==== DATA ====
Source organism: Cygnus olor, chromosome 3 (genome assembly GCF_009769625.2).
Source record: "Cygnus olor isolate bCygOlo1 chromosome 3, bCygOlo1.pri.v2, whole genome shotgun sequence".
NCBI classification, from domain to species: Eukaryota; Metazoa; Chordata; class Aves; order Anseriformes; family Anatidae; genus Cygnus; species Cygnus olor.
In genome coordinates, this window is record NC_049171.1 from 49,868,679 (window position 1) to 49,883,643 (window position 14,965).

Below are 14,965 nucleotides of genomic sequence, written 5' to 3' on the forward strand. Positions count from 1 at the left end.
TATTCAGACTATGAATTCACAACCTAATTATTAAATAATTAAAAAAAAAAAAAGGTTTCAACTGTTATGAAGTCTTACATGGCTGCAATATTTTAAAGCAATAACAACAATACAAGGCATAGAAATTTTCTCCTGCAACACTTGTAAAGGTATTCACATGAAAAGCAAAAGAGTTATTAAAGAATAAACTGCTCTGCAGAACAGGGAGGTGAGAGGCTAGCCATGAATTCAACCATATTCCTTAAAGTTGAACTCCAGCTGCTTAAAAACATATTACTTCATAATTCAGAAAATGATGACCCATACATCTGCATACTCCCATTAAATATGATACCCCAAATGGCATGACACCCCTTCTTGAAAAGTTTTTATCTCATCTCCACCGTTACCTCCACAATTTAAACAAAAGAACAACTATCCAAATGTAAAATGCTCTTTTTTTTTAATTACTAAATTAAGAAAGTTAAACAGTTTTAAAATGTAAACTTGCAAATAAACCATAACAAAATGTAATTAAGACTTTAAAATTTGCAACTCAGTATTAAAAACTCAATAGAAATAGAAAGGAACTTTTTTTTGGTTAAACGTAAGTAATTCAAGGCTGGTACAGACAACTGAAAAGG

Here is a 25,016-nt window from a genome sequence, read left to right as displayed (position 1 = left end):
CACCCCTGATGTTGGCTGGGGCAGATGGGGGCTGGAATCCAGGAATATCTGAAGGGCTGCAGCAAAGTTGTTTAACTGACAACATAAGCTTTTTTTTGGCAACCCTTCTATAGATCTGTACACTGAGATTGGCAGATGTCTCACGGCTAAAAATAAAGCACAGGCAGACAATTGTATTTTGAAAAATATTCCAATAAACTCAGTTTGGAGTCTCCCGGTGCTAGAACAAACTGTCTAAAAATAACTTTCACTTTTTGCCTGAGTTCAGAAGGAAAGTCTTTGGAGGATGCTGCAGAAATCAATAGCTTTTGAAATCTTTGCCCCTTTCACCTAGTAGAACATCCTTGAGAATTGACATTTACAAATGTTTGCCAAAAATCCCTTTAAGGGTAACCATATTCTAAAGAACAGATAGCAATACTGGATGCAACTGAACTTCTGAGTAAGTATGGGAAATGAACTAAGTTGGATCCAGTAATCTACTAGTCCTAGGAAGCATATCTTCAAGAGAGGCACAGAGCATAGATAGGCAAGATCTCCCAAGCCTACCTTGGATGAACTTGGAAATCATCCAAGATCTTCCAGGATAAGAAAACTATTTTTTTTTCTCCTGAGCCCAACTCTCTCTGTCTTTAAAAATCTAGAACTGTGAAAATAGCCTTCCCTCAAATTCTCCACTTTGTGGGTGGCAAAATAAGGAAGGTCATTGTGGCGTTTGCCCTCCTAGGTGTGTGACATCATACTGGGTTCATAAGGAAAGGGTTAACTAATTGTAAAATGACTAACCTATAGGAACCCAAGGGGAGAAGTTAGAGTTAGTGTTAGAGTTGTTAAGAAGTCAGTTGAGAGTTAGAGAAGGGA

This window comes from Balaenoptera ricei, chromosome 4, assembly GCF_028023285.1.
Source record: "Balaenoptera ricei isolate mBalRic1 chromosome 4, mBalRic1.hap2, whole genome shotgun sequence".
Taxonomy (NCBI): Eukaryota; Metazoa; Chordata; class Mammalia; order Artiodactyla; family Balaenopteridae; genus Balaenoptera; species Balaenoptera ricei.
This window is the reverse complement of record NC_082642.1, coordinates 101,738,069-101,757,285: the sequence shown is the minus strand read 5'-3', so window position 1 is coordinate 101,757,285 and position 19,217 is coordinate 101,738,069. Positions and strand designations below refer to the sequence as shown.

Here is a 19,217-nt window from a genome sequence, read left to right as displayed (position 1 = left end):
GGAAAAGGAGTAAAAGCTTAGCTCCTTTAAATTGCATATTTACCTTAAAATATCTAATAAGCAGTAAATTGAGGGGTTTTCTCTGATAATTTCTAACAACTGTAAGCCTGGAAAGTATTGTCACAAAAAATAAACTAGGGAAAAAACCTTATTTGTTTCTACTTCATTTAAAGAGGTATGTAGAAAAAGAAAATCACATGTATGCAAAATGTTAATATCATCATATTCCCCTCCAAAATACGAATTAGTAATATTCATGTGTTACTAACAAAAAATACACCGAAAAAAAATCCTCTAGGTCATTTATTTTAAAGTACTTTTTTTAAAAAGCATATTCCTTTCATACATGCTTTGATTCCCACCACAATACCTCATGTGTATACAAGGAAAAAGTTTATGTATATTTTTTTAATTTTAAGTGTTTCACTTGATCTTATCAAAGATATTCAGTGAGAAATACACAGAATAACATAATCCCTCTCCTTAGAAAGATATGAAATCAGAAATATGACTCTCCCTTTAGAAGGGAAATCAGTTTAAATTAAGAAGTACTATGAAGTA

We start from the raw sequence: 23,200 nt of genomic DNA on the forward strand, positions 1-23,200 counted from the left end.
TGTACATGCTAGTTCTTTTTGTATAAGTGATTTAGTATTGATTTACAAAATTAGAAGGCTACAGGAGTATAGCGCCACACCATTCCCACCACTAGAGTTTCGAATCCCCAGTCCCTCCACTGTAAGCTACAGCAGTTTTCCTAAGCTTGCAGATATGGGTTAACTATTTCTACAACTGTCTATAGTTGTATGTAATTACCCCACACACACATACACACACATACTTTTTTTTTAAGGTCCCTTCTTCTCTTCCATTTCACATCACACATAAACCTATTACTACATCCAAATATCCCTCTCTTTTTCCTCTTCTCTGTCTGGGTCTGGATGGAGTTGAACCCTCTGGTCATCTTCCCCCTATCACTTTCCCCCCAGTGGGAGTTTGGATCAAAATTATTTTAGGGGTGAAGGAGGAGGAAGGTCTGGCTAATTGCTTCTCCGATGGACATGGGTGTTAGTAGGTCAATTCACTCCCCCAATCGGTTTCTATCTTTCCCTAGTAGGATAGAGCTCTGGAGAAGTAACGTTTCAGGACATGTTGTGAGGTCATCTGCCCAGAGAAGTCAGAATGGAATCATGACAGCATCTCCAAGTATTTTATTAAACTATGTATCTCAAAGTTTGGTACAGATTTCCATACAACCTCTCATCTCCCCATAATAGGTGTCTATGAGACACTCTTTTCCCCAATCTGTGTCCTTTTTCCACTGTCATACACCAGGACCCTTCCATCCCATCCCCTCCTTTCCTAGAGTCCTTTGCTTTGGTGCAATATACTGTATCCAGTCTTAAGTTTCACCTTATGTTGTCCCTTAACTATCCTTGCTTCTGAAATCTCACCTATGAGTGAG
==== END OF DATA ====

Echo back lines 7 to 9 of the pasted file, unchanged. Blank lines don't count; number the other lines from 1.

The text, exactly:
Here is a 25,016-nt window from a genome sequence, read left to right as displayed (position 1 = left end):
CACCCCTGATGTTGGCTGGGGCAGATGGGGGCTGGAATCCAGGAATATCTGAAGGGCTGCAGCAAAGTTGTTTAACTGACAACATAAGCTTTTTTTTGGCAACCCTTCTATAGATCTGTACACTGAGATTGGCAGATGTCTCACGGCTAAAAATAAAGCACAGGCAGACAATTGTATTTTGAAAAATATTCCAATAAACTCAGTTTGGAGTCTCCCGGTGCTAGAACAAACTGTCTAAAAATAACTTTCACTTTTTGCCTGAGTTCAGAAGGAAAGTCTTTGGAGGATGCTGCAGAAATCAATAGCTTTTGAAATCTTTGCCCCTTTCACCTAGTAGAACATCCTTGAGAATTGACATTTACAAATGTTTGCCAAAAATCCCTTTAAGGGTAACCATATTCTAAAGAACAGATAGCAATACTGGATGCAACTGAACTTCTGAGTAAGTATGGGAAATGAACTAAGTTGGATCCAGTAATCTACTAGTCCTAGGAAGCATATCTTCAAGAGAGGCACAGAGCATAGATAGGCAAGATCTCCCAAGCCTACCTTGGATGAACTTGGAAATCATCCAAGATCTTCCAGGATAAGAAAACTATTTTTTTTTCTCCTGAGCCCAACTCTCTCTGTCTTTAAAAATCTAGAACTGTGAAAATAGCCTTCCCTCAAATTCTCCACTTTGTGGGTGGCAAAATAAGGAAGGTCATTGTGGCGTTTGCCCTCCTAGGTGTGTGACATCATACTGGGTTCATAAGGAAAGGGTTAACTAATTGTAAAATGACTAACCTATAGGAACCCAAGGGGAGAAGTTAGAGTTAGTGTTAGAGTTGTTAAGAAGTCAGTTGAGAGTTAGAGAAGGGA

This window comes from Balaenoptera ricei, chromosome 4, assembly GCF_028023285.1.